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Behind the scenes - working on prototypes of Shimano’s new XTR

Let’s face it, we mountainbikers love new gear. We’re always tinkering with our bikes, tuning them, improving them or…well, fixing them. Our riding improves, we get stronger, better, ride more and farther. Mountainbiking is a passion, fueled by that improvement of fitness, skills and abilities. Shimano’s XTR history goes way back and reflects that passion. It was, is and always will be developed by riders, for riders. Before a product finds its way to your bike, we’ve already tested beyond its limits. On all sorts of terrain, by all sorts of riders. A glimpse into the development of our newest XTR…

Emil Lindgren is one of our riders who plays an active role as a test rider. His racing background, competing at the highest levels of racing, as well as his technical skills, provide Shimano with valuable feedback on our new products.

Development of new products is a long process, going through many stages. It all starts with what our riders and partners want. Their input is used throughout the development cycle, both in drafting the product’s demand as well as putting it to the test as soon as the first prototype is ready to be mounted. Especially for mountainbike products, there is no substitute for real world testing. Call it a zero tolerance procedure; we put our prototypes through hell on the trails.

Our test riders are avid mountainbikers, spread across the globe, active in a multitude of disciplines. Our XTR group is our top of the line product developed with racing in mind. It has to be put through its paces to make sure it can take the beating we mountainbikers will put it through.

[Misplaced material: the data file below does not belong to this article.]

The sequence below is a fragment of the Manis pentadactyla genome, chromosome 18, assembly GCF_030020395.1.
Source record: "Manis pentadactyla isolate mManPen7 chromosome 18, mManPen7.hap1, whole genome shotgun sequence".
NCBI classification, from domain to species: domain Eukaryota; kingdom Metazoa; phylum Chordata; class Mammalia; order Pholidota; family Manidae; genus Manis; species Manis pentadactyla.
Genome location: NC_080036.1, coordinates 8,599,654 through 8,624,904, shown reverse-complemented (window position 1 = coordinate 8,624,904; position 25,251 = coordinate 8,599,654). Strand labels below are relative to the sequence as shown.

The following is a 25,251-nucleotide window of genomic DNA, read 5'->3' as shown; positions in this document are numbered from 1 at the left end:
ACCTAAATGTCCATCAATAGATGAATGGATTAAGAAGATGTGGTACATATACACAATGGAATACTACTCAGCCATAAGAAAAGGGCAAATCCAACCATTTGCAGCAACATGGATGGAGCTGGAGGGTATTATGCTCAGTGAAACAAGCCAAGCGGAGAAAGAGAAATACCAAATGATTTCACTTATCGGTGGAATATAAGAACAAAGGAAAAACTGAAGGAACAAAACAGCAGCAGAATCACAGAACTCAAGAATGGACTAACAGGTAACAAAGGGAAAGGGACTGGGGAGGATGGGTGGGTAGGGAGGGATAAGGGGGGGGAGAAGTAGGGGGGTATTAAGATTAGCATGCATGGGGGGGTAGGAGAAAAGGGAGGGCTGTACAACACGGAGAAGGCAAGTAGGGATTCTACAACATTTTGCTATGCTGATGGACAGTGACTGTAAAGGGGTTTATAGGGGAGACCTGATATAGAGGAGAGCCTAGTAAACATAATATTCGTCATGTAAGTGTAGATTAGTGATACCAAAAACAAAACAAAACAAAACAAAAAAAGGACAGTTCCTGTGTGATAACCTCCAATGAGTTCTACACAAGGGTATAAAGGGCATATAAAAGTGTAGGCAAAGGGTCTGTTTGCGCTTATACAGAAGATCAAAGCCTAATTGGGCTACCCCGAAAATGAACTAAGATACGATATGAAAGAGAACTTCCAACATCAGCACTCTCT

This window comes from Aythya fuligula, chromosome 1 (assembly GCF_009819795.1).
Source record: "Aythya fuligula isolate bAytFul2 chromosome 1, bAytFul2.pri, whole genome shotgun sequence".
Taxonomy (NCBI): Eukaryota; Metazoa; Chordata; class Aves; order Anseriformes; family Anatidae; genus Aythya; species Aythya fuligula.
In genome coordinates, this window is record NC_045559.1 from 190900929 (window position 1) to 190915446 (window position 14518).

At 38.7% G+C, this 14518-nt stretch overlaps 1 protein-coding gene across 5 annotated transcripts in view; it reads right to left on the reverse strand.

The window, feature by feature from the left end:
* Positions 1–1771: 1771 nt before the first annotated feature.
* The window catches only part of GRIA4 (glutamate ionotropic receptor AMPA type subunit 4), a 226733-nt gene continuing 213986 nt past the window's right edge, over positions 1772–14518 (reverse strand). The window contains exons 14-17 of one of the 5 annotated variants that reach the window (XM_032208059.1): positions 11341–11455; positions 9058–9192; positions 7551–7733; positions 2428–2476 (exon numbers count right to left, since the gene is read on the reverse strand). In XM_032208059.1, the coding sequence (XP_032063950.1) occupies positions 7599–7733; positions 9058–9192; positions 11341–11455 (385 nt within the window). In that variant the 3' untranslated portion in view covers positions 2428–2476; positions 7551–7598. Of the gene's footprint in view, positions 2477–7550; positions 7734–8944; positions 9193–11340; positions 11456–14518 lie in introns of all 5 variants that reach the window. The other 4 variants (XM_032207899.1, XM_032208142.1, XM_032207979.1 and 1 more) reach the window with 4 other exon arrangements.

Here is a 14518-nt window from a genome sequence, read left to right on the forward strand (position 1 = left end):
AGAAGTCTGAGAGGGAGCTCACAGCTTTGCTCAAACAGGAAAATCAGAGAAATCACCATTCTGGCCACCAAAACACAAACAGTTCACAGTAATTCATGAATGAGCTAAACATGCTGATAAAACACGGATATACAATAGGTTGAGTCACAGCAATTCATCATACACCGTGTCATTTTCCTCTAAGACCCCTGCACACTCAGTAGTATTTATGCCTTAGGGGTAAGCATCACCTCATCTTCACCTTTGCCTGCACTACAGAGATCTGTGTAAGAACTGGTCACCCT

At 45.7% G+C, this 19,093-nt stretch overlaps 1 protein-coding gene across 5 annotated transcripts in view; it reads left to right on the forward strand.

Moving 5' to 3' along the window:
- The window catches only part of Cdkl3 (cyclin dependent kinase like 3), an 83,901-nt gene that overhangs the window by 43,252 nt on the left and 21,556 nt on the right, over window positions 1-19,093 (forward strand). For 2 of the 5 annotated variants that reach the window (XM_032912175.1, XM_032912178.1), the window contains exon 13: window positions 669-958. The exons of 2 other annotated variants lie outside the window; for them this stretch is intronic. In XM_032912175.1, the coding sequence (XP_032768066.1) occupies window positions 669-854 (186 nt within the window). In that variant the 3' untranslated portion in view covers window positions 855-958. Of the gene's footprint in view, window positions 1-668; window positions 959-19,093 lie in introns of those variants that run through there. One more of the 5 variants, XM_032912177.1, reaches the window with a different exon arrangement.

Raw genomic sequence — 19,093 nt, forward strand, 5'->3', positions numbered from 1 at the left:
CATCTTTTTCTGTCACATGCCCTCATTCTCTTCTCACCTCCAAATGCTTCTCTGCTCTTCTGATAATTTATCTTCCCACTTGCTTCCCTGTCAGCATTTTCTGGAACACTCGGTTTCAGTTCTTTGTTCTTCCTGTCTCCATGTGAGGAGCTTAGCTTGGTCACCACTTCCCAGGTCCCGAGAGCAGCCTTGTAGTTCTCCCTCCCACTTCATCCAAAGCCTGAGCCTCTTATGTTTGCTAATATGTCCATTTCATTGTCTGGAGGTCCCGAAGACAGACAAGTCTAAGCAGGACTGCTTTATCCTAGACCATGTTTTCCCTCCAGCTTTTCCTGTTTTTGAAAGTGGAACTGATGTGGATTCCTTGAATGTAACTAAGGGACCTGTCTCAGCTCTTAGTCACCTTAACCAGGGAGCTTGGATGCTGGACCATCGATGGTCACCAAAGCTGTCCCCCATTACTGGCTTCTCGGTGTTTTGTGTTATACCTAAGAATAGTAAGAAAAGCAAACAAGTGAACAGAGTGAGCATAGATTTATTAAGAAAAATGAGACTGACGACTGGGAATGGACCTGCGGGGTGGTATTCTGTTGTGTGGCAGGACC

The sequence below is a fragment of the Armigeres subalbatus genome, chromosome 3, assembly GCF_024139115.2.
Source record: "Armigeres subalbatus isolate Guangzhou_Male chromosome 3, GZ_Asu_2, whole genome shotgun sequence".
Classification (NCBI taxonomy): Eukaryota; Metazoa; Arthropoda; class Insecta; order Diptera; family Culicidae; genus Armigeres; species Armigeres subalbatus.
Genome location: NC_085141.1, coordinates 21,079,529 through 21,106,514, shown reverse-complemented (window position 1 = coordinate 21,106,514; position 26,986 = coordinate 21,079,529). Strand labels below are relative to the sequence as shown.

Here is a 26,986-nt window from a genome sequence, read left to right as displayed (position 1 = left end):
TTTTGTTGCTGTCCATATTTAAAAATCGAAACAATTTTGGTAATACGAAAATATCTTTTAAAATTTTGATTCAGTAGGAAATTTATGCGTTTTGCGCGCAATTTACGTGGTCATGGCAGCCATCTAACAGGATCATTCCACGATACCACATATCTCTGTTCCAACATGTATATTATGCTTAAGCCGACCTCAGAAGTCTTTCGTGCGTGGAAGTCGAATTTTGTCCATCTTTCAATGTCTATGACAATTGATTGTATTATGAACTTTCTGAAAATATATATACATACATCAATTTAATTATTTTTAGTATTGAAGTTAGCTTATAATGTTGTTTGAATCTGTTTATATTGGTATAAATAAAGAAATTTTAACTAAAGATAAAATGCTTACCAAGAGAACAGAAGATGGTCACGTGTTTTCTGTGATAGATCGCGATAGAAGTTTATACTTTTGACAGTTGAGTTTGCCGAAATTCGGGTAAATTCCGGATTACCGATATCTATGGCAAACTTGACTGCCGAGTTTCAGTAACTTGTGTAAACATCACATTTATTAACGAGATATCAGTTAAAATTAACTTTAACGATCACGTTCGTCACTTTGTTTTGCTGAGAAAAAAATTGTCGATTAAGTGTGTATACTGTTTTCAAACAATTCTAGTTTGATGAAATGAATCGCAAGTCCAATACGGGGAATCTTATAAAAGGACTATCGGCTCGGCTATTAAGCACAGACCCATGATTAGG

Engineers working on a Scylence hub prototype with one of the first Micro Spline mount.

In this development cycle, we get the engineers and test riders together on multiple occasions. This way riders can communicate their findings to the engineers straight away. Alterations can be made on the spot and the riders go out to test the modifications. Sometimes this leads to surprising finds; both for riders and engineers. In the past, super-smooth shifters were given to our riders, who quickly came back and asked if it was possible to have the shifter give an audible. In the field testing offers the opportunity to provide immediate feedback to the developing engineering team. Quick alterations can be made and put to the test. Besides riding, our riders spend a lot of time providing feedback to the engineering team.

‘click’ on shifting, as well as one which could be felt by the rider. Our newest shifter has improved rider feedback even further.

For us mountainbikers, our brakes are cherished. They provide control and stopping power. The lever feel is ever so important; it needs to be firm and precise. Huge improvements were made throughout the brake, but one of the more subtle changes is found in the lever; the dual contact points enhance rigidity resulting in a firm feel of the brake. Although our lab equipment can measure almost anything, the real-life feel of that lever for a rider can not be emulated. Development starts in the lab, but is finalised on the trails.

Sometimes crude measures are used to make quick alterations to prototypes. It is a huge timesaver, as a quick test can be done to see if it will work. Afterwards it is back to the drawing board to make the necessary design changes.

Airport security is in for a couple of surprises whenever our engineers come over

A prototype CNC’ed XTR 9100 shifter.

Years later, we have our new XTR groupset ready. We’ve spent countless hours in designing and engineering, testing it on the trails, going back to the drawing board, churn out new prototypes in our CNC machines and getting back on it on the trails. What you see now is the accumulation of four years of work, combined with Shimano’s heritage in mountainbiking, resulting in the ultimate mountainbike groupset. And while you’re reading this, we’ve already started working on the next generation. TIme to hit the trails. 

A prototype cassette is ready for action.

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